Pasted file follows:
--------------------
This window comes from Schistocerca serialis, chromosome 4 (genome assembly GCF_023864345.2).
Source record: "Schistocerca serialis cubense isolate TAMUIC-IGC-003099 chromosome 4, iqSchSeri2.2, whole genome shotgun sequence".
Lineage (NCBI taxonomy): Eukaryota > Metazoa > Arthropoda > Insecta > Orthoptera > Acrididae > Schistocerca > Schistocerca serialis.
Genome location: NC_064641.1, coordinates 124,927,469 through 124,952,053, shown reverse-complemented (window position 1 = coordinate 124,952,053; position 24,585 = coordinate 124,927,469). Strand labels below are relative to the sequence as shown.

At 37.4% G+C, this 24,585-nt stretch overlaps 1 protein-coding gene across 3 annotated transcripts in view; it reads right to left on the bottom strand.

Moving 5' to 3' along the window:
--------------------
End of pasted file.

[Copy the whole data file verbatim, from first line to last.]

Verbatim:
This window comes from Schistocerca serialis, chromosome 4 (genome assembly GCF_023864345.2).
Source record: "Schistocerca serialis cubense isolate TAMUIC-IGC-003099 chromosome 4, iqSchSeri2.2, whole genome shotgun sequence".
Lineage (NCBI taxonomy): Eukaryota > Metazoa > Arthropoda > Insecta > Orthoptera > Acrididae > Schistocerca > Schistocerca serialis.
Genome location: NC_064641.1, coordinates 124,927,469 through 124,952,053, shown reverse-complemented (window position 1 = coordinate 124,952,053; position 24,585 = coordinate 124,927,469). Strand labels below are relative to the sequence as shown.

At 37.4% G+C, this 24,585-nt stretch overlaps 1 protein-coding gene across 3 annotated transcripts in view; it reads right to left on the bottom strand.

Moving 5' to 3' along the window: